A couple months ago, I stopped into Coffee by Design to get ready for the drive up to University of Maine Orono for a swim meet. In addition to working full-time, for a few months this pastwinter, I was also coaching high school swimming, and we had our final championship meet in Orono. I hadn’t been on top of my podcast game so I queued up one of my favorites for the drive, and it turned out to be an episode about self care.
It’s becoming trendy to talk about self care, but what about actually practicing it? In the social work world, it’s so important to practice self care, especially in chaotic environments where you’re going flat out all. the. time. Self care is something that we do to regulate ourselves – it’s a deliberate and conscious effort to recharge and find balance, and it looks different to each individual. Self care is so necessary to the elimination of stress (which has all kinds of ridiculously unhealthy consequences), but it seems like stress is the name of the game for the young professionals in the nonprofit world.
The workday flies by, you’ve got three to-do lists, all the phone calls are coming in, people need that verification form, clients are yelling everywhere, OH! You forgot about that meeting, it’s already 4:45 (your day ends at 4:30), your desk is buried under a mountain of things for you to come back to tomorrow, and you’re late for a networking happy hour that’ll help you get a better job. Then there are all of the other things young professionals are stressed about – crippling student loan debt, skyrocketing rent prices, affording meals, online dating, etc. Woo! All of this stress can lead to burn out, and self care can be a tool for you to focus on your beautiful self, address the stress, and achieve the best quality of life. Sounds ideal, seems simple?
Back to my trip up to Orono. My favorite podcast is Popaganda (a feminist response to pop culture!), and the episode about self care really hit me hard. The host started out the episode with an anecdote:
Personally, if I’m left to my own devices, I’ll stay at work until 7pm, never exercise, eat meals that consist of only bagels and coffee, and then stay up watching Netflix in bed until 2am until I’m literally too exhausted to function so then on weekends, I collapse into a heap. That’s my normal way of being.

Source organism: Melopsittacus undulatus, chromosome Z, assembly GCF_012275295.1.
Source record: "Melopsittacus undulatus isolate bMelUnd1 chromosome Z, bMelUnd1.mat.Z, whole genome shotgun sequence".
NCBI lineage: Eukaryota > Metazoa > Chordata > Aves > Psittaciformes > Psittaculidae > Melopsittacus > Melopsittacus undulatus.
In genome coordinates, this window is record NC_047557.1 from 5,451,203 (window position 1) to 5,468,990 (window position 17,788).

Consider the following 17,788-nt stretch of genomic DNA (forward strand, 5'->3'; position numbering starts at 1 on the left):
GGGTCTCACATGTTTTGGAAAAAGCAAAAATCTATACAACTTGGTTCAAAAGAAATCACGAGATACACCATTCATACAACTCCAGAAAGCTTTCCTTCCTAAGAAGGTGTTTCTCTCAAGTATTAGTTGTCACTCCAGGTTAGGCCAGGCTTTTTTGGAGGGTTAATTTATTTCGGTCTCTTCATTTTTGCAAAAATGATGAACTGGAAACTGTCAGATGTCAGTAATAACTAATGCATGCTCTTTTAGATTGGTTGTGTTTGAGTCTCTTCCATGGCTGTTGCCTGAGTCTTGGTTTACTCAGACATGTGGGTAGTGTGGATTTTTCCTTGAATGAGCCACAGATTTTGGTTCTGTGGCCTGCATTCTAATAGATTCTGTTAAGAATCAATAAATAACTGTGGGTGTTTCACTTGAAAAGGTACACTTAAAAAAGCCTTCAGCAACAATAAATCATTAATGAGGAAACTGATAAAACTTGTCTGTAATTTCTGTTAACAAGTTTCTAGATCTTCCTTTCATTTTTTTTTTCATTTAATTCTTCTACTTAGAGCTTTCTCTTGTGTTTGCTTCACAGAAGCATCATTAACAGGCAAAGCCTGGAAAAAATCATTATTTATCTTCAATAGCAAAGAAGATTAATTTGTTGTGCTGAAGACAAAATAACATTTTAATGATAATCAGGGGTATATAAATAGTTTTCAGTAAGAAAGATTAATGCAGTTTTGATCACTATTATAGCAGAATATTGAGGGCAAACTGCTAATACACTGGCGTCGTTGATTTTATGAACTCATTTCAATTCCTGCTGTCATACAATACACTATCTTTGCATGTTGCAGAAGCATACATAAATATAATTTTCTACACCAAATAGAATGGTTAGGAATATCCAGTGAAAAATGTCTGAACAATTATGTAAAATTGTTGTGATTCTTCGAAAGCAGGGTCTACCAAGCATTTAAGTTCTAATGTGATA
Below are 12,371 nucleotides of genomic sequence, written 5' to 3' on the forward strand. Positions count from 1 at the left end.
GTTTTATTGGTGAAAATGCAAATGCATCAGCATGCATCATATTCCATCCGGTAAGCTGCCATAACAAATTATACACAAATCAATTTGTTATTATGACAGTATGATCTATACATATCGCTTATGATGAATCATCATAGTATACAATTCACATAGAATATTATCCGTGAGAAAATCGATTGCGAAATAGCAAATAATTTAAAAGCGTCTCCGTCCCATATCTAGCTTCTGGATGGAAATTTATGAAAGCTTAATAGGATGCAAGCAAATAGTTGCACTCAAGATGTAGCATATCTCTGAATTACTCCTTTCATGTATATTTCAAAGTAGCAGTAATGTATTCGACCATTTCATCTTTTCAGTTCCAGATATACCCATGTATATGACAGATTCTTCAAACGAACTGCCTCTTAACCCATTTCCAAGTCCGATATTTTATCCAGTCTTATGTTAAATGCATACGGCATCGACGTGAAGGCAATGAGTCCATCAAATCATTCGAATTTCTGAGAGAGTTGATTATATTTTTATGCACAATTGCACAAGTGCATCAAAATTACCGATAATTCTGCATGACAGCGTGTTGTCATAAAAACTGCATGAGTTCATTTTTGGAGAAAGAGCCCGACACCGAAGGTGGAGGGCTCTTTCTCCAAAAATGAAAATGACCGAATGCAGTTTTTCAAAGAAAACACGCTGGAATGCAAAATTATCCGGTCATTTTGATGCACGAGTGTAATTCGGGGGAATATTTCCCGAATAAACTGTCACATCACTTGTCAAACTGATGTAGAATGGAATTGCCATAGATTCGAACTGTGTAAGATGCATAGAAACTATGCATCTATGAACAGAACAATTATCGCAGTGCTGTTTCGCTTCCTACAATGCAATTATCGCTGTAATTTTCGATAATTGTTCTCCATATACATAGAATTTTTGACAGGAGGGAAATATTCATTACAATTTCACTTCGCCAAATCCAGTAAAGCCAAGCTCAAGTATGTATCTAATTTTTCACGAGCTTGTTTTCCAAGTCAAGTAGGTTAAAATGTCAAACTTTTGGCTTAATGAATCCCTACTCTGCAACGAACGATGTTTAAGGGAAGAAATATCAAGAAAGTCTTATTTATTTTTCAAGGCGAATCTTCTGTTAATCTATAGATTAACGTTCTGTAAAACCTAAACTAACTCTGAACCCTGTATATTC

Sound familiar? I was literally spreading cream cheese on a bagel when I heard that line. Hm. There I was, sitting in my car on a vacation day about to travel 2 hours north to go stand on a pool deck for 8 hours and corral a bunch of high schoolers. All of this was in addition to my ridiculous work schedule, up-in-the-air housing status, personal time of transition, over commitment to volunteer activities, and general sleep deprivation. I decided (after that trip) it was time to really hunker down and examine what I needed to take care of myself.
While I’m still figuring out what self care looks like for me, I’m learning that self care is a spectrum and is so necessary to being an advocate. Vu from Nonprofit with Balls discusses in his post about self care, “since the work is so critical, with real people being affected, finding down-time can be challenging, sometimes even guilt-inducing.” The struggle is real, and it can be so easy to sacrifice your own wellbeing and immerse yourself in the advocacy of others. But, here’s the thing: you need to be well in order to continue down the path of advocacy and empowerment. There will always be more stuff that you need to do and more people who need your help, but you gotta make sure you do you and put priority on the number one person in your life from time to time.
I am definitely not an expert in self care. I am a self care infant. I constantly encourage others to care for themselves, while I rarely take time for it. And this is a learned behavior. In high school, I told someone that the only times I took for myself were when I was showering and sleeping. The social pressures of being a young woman and being attractive to colleges, maintaining good grades, being social, playing sports, volunteering, working, and navigating hormones were too much, so self care went out the window. Or rather, was never really introduced. But! I’m on my own path of enlightenment, and with time I’ll understand. We’ll all get there. Self care is key, and you all got this!
For specific self care tips and introspective readings, check out some of these rockin’ resources:
18 Ways to Be More Positive at Work – Bit Rebels
Self Care 101 – Everyday Feminism
Self Care During College – Everyday Feminism
The Radical Politics of Self Love and Self Care – The Feminist Wire
Who Takes Care of the Caretakers? – Black Girl Dangerous